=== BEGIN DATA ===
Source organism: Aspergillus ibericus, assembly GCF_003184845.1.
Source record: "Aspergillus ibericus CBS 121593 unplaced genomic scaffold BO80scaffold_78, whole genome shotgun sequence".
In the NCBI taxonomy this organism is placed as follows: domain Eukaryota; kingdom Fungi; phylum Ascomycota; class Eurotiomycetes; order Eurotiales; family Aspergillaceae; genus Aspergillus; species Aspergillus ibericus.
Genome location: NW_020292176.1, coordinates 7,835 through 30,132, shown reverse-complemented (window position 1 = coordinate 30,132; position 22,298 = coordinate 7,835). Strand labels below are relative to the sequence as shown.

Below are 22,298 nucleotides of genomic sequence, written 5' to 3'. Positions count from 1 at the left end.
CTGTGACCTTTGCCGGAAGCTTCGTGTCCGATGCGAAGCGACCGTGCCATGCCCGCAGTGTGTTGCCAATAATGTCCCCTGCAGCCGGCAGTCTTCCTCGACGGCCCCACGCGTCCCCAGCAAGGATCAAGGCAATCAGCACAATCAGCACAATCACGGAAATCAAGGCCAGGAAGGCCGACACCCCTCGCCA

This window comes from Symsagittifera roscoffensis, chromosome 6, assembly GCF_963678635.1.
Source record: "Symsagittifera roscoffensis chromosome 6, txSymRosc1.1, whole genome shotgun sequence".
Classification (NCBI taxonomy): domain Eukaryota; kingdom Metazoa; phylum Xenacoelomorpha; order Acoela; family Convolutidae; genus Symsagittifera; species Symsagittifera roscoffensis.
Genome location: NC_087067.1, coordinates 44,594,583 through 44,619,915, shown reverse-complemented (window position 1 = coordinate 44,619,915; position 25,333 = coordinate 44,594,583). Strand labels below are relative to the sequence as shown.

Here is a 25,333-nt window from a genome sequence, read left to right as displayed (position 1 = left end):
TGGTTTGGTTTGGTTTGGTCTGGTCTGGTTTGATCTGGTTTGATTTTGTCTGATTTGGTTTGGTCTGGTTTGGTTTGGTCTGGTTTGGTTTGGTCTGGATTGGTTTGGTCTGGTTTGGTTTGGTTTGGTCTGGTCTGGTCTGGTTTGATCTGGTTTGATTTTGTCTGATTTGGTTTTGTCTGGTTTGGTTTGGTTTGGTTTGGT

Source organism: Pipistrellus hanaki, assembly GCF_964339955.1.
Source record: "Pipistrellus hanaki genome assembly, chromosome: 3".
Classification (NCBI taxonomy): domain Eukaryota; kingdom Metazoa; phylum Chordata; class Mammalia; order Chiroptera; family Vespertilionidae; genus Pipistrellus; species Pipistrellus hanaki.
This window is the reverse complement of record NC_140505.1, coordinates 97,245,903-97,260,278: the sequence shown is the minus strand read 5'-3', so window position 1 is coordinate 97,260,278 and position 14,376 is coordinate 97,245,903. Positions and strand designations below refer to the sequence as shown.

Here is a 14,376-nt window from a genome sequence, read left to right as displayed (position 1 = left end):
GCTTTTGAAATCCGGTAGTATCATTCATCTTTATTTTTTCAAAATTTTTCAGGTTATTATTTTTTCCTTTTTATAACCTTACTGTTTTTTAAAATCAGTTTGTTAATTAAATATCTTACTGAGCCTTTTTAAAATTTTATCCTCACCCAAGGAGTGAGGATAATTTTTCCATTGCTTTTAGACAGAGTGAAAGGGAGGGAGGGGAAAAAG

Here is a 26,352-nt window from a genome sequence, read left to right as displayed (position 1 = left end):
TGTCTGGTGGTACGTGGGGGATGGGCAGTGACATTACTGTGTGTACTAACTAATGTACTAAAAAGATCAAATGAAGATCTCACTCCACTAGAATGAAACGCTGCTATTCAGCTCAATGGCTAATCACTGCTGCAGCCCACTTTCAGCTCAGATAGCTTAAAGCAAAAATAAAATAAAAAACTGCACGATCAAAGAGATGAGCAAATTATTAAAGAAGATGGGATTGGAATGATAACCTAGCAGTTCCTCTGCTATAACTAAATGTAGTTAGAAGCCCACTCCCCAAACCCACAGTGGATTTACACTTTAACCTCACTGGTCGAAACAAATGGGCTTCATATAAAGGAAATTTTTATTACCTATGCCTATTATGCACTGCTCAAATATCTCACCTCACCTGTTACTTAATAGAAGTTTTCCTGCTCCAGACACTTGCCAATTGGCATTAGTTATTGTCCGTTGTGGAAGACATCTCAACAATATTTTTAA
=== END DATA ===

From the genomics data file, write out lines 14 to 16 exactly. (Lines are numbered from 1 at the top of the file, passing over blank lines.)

Source record: "Pipistrellus hanaki genome assembly, chromosome: 3".
Classification (NCBI taxonomy): domain Eukaryota; kingdom Metazoa; phylum Chordata; class Mammalia; order Chiroptera; family Vespertilionidae; genus Pipistrellus; species Pipistrellus hanaki.
This window is the reverse complement of record NC_140505.1, coordinates 97,245,903-97,260,278: the sequence shown is the minus strand read 5'-3', so window position 1 is coordinate 97,260,278 and position 14,376 is coordinate 97,245,903. Positions and strand designations below refer to the sequence as shown.